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From William A Rowe Jr <wr...@rowe-clan.net>
Subject Re: Status for 2.4.20
Date Mon, 28 Mar 2016 15:06:20 GMT
@Everyone on this thread - keep it civil.

On Fri, Mar 25, 2016 at 10:13 PM, Noel Butler <noel.butler@ausics.net>
wrote:

> On 25/03/2016 19:52, Graham Leggett wrote:
>
>> On 23 Mar 2016, at 1:58 PM, Noel Butler <noel.butler@ausics.net> wrote:
>>
>> as stated previously, this shit will happen when certain people push with
>>> a release often mentality
>>>
>>> AFAIK there is *ZERO* critical exploit bugs to be patched by any pending
>>> release, so lets get house in order  S T A B L E , then worry about
>>> releases, jesus christ, we are not ubuntu or redhat with set programs to
>>> release every 3 or 6 months regardless if shit is ready or not…..
>>>
>>
>> It sounds like you’re making drama where there is none.
>>
>
> sounds like you only look at this from one perspective, and thats not of
> the users, especially, the larger users.


Precisely the point.  If httpd were commercial software, there would only be
one perspective, that of the largest users with fairly static deployments
that
demand very small deltas - those that ensure few if any regressions.
Smaller
or more nimble users who need the most recent features are neglected in that
scenario.

Instead httpd does not operate as commercial software, it is open source.
When it breaks, you get to keep (and patch) all the pieces.  That's the
origin
story of this software and our continued model for success.  No amount of
pleas that "it shouldn't be that way" are going to change the mindset of the
project participants.  Please remember you are a guest on this list.

When we decided during 1.3.x that things were so shaky (third party module
recompilation was frequently necessary during the early 1.3.0-1.3.14
versions)
that we could do better for user communities.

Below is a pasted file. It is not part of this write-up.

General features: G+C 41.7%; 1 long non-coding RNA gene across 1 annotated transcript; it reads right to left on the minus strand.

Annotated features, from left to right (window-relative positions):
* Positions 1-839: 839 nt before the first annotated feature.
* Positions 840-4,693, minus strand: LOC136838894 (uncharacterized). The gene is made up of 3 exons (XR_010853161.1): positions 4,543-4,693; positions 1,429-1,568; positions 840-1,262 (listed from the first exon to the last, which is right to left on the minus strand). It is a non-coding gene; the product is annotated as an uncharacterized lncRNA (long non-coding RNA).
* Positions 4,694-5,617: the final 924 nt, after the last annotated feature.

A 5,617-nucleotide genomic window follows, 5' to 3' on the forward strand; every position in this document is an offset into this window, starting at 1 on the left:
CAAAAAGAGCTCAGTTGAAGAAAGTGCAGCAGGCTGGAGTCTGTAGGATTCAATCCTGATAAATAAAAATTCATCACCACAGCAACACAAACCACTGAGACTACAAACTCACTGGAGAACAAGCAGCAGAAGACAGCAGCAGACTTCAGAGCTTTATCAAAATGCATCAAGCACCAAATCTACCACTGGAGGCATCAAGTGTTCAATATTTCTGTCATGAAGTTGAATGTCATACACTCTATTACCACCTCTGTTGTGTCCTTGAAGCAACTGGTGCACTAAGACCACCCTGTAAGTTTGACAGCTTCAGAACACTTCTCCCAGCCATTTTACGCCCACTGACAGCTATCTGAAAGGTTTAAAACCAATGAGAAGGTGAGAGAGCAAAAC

Therefore, when we released 2.0 as GA, we declared the ABI stable, and
proceeded on ABI and API breaking work on a 2.1-dev trunk branch.  We all
agreed that 2.1 wouldn't be GA, but we would release 2.2.0 once we believed
that branch was ready to be ABI-stable.  That model continues to this day,
breaking changes are on 2.5-dev in trunk, and we seek 100% compatibility
on the 2.4.x branch.  There were contentious discussions that led us to this
model, but it was driven by competing interests by the developers of this
project, who are also users --- as opposed to external "demands".

We will seek to continue to release early and often, and one of our current
faults is that we haven't been releasing 2.5-dev often enough to engage
users
in the next release series, but pouring most of our energy into wedging
these
changes back into the 2.4.x branch.  But unlike commercial software and
many OSS projects, we don't declare 2.4.0 to be "feature complete", and
we continue to improve it in straightforward ways throughout the 2.4
lifetime.

If you want to package a stable "product", you can follow the RedHat and
others' model.  Just to take that single example, httpd 2.4.3 is the
released
flavor by RedHat.  They go to the extra effort to backport fixes-only and
plan
to support that version for some 10 years or so.  That is why many larger
users choose to stick with something like RHEL or CentOS or similar
distributions which are feature-frozen and much more stable than an active
product undergoing constant enhancement.

Just to wrap up another tl;dr post... others offered you a different option,
skip those versions which are too "experimental" for your tastes, and wait
for bugs to shake out.  We assert that 2.4.newest is the best available
version, but in such a large, modular and flexible project, it's impossible
to assure that a change set (release) will be an improvement for each and
every use case.

Use the version that is most appropriate to your use case, and seek a
commercial product if you expect the sort of stasis that your protest
appears to seek.

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